1. The most commonly injured area during birth intervention and trauma is the upper cervical (neck), brainstem, and cerebellum regions – which is the ‘Air Traffic Control’ center for all neuromuscular function, tone, tension, etc. 
  2. That same commonly injured brainstem area is also home to the most important nerve in the entire body, the vagus nerve

While that’s a lot of nerdy, neuroscience-type words there, please know that with the testing our PX Docs do routinely and easily in their office; it’s quite easy to spot the subluxation and tension that builds up and creates so much stress and anxiety for so many children. In fact, we’ll show a few snapshots of scans on a teen anxiety case here below: 

Anxiety Test | PX Docs

The scan above is an INSiGHT EMG Scan, and they are extremely similar to the most common medical exam for seizures, an EEG (electroencephalogram). The ‘M’ in EMG, in this case, represents the nerves and muscles that house and protect the spinal cord and brainstem and are the vital gateway for delivering all sorts of sensory information to the brain. 

Instead of measuring just cortical (around the skull) activity, the neurospinal EMG measures the electrical activity and tension from the brainstem all the way down to the bottom of the spinal cord and central nervous system. This gives our PX Docs a much more complete picture of the tension throughout the nervous system, instead of being limited to one aspect like a traditional EEG. 

To truly find the root cause of anxiety, we can’t limit our testing to simply filling out a survey and listing symptoms, and even for those practitioners who want to look a bit deeper, we can’t look at brain function only. The brain is just one part of the nervous system, interconnected throughout the entire body. 

The Vagus Nerve and HRV’s Role in Anxiety 

Speaking of nerves that travel throughout the entire body, the most important and far-reaching nerve in the body is the vagus nerve discussed above. 

We’ve long known the vagus nerve is crucial in regulating bodily functions such as digestion, cardiac, and respiratory function… but now, as you’ll see in the research citations below, more and more science is coming out to support the role of the vagal nerve disorders and dysautonomia as the main culprit behind anxiety in kids and adults alike. 

The latest neuroscience coming out over the last 10 years has shown us that the vagus nerve also has a profound effect on our social, emotional, and mood regulation. In fact, some researchers who work with both anxiety and autism have nicknamed it the ‘Social Vagus’ to highlight how important it is.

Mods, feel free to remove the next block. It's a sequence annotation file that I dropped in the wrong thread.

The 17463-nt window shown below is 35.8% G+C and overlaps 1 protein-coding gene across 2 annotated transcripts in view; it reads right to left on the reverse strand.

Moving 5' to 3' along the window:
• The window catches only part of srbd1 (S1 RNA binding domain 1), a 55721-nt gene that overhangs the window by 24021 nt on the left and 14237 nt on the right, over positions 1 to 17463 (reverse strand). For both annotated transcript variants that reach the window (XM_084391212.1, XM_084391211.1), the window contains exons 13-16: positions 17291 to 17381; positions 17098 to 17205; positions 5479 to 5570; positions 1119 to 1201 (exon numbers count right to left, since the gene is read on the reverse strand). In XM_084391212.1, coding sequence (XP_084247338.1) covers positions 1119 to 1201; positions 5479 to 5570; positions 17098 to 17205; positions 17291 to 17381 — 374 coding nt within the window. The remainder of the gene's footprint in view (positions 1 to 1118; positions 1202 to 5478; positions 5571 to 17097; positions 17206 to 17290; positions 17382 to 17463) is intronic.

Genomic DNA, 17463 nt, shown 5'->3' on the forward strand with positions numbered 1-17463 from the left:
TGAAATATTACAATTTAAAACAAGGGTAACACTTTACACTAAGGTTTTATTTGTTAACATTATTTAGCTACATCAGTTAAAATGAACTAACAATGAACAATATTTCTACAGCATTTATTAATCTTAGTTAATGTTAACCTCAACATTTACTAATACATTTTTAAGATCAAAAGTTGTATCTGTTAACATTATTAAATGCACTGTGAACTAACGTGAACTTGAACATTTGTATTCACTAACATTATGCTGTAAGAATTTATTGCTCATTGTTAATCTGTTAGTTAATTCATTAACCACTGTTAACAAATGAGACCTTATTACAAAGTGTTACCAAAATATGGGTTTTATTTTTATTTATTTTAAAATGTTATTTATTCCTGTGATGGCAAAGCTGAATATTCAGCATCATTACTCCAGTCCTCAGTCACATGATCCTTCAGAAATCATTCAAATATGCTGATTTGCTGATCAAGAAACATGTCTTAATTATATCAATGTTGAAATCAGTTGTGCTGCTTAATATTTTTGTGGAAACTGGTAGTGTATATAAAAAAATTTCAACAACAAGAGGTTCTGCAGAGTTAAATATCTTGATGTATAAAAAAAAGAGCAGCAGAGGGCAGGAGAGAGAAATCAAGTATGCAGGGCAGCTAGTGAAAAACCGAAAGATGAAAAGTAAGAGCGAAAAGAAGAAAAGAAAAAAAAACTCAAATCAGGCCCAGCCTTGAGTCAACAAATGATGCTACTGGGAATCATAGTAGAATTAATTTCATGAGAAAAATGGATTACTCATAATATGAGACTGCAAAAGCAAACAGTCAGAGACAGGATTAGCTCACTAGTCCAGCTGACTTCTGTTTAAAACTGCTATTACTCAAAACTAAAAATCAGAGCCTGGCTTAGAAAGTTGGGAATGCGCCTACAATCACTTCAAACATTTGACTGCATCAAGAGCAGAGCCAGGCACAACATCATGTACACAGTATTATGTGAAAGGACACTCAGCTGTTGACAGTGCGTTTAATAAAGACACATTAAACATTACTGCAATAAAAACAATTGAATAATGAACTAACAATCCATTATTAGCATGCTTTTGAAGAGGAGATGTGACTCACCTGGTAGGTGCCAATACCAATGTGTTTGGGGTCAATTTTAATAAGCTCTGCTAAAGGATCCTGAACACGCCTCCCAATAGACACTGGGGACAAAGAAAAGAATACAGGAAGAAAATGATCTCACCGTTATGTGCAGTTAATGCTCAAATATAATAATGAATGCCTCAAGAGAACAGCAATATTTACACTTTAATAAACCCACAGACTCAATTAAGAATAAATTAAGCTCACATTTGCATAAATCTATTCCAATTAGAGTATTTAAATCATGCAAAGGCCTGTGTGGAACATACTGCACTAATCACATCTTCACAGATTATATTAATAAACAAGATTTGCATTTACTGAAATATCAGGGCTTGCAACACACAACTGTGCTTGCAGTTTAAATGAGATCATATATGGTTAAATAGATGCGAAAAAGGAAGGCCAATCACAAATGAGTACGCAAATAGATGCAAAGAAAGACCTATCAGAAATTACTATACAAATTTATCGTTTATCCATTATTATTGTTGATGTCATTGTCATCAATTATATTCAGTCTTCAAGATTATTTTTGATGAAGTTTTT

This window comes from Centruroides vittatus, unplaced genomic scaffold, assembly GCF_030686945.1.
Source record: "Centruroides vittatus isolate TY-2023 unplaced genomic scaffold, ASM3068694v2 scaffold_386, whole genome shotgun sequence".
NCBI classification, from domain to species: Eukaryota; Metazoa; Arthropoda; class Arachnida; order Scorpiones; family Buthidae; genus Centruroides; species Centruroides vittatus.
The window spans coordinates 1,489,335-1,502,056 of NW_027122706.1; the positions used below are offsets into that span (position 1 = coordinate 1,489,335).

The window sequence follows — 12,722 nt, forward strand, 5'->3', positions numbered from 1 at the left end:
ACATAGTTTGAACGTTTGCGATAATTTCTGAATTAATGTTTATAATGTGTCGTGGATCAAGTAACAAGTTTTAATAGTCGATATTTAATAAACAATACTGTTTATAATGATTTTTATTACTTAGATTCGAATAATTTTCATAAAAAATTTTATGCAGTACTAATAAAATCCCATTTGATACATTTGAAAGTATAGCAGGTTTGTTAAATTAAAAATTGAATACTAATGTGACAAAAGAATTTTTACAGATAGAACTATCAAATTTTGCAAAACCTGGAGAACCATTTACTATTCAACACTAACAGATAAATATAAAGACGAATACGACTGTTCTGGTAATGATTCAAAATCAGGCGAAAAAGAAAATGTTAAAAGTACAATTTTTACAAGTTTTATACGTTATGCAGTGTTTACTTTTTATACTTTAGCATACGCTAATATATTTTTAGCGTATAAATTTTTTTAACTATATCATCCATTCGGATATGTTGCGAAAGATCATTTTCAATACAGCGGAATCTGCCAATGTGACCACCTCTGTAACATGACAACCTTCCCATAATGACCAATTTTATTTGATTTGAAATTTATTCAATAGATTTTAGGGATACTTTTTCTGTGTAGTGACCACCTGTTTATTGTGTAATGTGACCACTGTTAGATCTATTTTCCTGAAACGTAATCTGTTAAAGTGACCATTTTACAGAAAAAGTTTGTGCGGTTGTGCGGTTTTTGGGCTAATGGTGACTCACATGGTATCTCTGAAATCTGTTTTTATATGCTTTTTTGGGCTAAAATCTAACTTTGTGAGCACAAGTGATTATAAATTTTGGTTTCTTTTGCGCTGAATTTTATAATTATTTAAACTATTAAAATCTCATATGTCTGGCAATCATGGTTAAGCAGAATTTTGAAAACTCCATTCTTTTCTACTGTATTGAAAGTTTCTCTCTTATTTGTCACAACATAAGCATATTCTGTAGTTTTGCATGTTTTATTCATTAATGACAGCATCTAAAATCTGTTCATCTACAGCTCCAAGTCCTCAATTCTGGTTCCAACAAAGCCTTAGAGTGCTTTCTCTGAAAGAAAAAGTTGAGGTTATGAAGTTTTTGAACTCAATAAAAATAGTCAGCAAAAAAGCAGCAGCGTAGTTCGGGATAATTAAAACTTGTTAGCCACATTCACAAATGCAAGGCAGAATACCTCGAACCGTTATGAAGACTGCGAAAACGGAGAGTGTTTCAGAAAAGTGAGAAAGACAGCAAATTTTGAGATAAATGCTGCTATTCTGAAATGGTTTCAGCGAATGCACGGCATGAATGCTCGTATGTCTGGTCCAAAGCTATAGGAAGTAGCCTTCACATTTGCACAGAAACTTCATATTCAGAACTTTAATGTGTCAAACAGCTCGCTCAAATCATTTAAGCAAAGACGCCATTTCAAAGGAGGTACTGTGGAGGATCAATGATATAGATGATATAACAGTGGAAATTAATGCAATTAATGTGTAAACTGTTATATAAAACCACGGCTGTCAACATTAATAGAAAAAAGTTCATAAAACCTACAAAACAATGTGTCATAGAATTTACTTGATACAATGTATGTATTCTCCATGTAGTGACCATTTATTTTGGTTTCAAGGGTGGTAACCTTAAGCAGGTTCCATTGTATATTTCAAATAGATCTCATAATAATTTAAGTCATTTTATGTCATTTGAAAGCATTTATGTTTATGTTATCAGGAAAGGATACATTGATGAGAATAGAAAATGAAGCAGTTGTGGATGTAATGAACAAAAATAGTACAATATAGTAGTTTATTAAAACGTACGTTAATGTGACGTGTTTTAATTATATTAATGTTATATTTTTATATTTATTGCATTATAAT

Well, what is one of the top 2-3 causes of anxiety in all kids, from teens to toddlers? Social pressures, making friends, engaging and communicating with others, and so forth. 

Take a look at this HRV Scan from a patient with chronic anxiety: 

Anxiety Test | PX Docs

This HRV scan is actually supported by medications as well, making it look better than it would without them. Looking at that little white dot and seeing that it moved towards the lower left quadrant on the HRV scan tells us that this patient is struggling from the most classic contributors to anxiety – sympathetic dominance and neurological exhaustion. 

Or put another way, he’s constantly “wound up and worn out” simultaneously. 

That is a phrase that nearly every single patient or parent dealing with anxiety can relate to. They are constantly on edge, wound up, and tense… yet also constantly exhausted, struggle to sleep, and are on edge. 

Drug-Free Care for Anxiety

While it’s still a relatively new approach for many families, the top three (3) improvements parents report to us as their children begin care in our clinic are improved sleep, better mood, and emotional regulation, and more energy. That right there is the perfect recipe for tackling anxiety without all the nasty side effects of drugs and medications! 

The best part? This kind of care is not just available in our Chicagoland Clinic, but now in nearly 1000 offices worldwide (and more adding every day)! 

You can learn more about our PX Clinical Process, and the amazing INSiGHT Scans discussed and shown above here on our site. Then, make your way over to our PX Docs Directory and enter your city or zip to find your family’s chiropractor right away! 

The first step in getting your child help is getting the proper anxiety test. This is exactly why the first thing you need to do is contact a local PX Doc from our network and get your child scheduled for their INSiGHT Neurological Scans today.

Dr. Tony Ebel, DC, CACCP, CCWP

Certified Wellness + Pediatric Chiropractor

PX Docs has established sourcing guidelines and relies on relevant, and credible sources for the data, facts, and expert insights and analysis we reference. You can learn more about our mission, ethics, and how we cite sources in our editorial policy.

Latest Articles
Understanding Sensory Issues in Kids

Understanding Sensory Issues in Kids

Today, 1 in 6 kids experience sensory issues, and 5% experience it daily. This includes sensitivity to their surroundings, from loud noises to scratchy clothing tags, which can...

Find A PX Doc

Enter your location in the search below and find a PX Doc near you!

Related Articles

Back To Articles